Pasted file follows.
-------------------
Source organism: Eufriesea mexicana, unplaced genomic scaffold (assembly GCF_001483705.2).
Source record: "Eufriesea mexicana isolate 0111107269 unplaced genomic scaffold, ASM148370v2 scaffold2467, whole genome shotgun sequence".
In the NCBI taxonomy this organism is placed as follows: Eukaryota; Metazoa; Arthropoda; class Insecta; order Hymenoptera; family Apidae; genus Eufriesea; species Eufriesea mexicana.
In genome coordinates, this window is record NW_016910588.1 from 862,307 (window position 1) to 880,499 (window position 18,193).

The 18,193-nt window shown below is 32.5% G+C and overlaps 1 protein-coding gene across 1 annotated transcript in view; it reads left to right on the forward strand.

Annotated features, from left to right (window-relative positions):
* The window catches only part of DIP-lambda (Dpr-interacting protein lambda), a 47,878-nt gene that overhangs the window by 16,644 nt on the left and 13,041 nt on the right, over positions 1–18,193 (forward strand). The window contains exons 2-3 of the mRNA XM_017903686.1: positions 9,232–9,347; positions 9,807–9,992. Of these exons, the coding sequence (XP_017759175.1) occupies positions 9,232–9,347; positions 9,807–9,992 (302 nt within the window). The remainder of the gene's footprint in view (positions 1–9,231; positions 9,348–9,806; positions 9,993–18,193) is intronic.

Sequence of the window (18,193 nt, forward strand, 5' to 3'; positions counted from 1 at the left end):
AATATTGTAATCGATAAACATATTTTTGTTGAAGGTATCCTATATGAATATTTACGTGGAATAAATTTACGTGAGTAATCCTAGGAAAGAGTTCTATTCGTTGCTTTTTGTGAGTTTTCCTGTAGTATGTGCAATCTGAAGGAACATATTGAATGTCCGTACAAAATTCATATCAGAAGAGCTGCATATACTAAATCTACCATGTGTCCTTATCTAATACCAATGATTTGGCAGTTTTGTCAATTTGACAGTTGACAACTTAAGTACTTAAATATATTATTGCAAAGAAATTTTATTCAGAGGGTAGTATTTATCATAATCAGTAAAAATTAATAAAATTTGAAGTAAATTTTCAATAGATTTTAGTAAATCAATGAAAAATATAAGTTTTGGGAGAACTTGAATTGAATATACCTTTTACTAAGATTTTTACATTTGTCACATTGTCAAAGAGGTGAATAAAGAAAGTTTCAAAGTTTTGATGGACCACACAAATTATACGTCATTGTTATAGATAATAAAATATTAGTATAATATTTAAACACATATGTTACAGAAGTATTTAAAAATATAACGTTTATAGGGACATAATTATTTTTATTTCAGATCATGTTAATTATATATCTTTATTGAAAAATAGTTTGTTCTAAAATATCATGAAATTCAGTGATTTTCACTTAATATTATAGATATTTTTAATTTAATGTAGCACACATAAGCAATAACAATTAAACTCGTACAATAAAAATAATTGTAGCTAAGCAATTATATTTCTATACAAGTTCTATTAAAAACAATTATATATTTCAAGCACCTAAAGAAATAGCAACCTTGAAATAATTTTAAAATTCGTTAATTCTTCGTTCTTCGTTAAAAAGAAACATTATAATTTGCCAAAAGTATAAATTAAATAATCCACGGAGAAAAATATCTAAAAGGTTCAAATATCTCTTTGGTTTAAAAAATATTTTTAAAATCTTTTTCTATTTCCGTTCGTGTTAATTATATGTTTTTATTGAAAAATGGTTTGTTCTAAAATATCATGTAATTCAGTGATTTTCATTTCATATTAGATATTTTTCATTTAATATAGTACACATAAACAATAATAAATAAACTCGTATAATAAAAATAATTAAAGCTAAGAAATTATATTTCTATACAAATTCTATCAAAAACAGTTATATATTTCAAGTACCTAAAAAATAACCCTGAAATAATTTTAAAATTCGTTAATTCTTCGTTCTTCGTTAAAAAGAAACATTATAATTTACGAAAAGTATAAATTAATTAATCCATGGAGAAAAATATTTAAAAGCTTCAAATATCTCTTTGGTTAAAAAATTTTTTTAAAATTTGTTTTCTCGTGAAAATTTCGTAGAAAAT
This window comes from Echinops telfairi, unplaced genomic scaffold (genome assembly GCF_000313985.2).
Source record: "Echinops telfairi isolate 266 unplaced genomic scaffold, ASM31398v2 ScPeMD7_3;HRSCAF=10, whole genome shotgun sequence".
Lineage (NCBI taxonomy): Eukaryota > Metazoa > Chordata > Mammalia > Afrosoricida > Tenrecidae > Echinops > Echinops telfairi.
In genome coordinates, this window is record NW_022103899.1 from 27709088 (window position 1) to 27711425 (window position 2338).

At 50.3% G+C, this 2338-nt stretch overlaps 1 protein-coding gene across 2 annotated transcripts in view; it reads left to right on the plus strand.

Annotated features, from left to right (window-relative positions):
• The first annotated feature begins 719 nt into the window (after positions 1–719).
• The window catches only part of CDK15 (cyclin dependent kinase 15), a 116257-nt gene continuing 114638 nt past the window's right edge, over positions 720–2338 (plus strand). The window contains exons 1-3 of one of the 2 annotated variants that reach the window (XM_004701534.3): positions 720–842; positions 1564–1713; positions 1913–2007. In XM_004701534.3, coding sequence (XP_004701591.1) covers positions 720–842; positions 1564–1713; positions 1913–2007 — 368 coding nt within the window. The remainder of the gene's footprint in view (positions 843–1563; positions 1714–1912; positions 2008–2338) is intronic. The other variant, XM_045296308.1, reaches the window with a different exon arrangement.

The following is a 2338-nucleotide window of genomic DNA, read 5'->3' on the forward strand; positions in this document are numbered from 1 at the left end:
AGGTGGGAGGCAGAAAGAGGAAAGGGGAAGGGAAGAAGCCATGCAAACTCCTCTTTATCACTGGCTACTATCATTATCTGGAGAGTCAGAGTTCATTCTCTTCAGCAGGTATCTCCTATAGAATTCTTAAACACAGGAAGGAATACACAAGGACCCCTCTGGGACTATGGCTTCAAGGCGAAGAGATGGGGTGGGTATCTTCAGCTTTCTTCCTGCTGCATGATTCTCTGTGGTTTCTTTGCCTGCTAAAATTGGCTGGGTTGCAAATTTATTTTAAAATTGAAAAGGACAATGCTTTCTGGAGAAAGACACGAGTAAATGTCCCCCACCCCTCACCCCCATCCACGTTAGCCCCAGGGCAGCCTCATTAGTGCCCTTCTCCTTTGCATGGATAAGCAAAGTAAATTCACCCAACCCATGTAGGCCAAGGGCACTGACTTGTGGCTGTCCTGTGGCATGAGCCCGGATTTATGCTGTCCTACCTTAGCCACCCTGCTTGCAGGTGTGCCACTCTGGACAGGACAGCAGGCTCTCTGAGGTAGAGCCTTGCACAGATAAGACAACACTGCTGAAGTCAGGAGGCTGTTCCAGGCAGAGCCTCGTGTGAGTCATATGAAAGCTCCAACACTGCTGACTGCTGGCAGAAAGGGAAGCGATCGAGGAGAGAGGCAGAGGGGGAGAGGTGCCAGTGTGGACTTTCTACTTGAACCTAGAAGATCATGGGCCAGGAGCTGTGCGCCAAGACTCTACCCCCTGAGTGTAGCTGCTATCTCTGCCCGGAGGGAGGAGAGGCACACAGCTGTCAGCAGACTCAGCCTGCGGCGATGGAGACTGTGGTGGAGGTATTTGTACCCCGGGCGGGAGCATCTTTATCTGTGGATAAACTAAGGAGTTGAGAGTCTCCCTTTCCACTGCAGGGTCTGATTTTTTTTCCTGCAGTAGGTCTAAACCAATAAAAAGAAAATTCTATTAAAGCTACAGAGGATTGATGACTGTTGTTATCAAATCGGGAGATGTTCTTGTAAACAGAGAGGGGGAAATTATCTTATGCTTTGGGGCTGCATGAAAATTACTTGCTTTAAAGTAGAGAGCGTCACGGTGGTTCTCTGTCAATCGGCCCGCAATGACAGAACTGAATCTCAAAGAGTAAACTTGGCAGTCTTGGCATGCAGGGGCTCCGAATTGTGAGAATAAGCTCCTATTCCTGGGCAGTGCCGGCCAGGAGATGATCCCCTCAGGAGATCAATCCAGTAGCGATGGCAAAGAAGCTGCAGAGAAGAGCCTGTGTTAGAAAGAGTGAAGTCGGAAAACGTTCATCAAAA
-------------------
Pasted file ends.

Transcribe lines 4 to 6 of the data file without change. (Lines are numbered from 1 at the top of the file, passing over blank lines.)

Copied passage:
In genome coordinates, this window is record NW_016910588.1 from 862,307 (window position 1) to 880,499 (window position 18,193).

The 18,193-nt window shown below is 32.5% G+C and overlaps 1 protein-coding gene across 1 annotated transcript in view; it reads left to right on the forward strand.

Annotated features, from left to right (window-relative positions):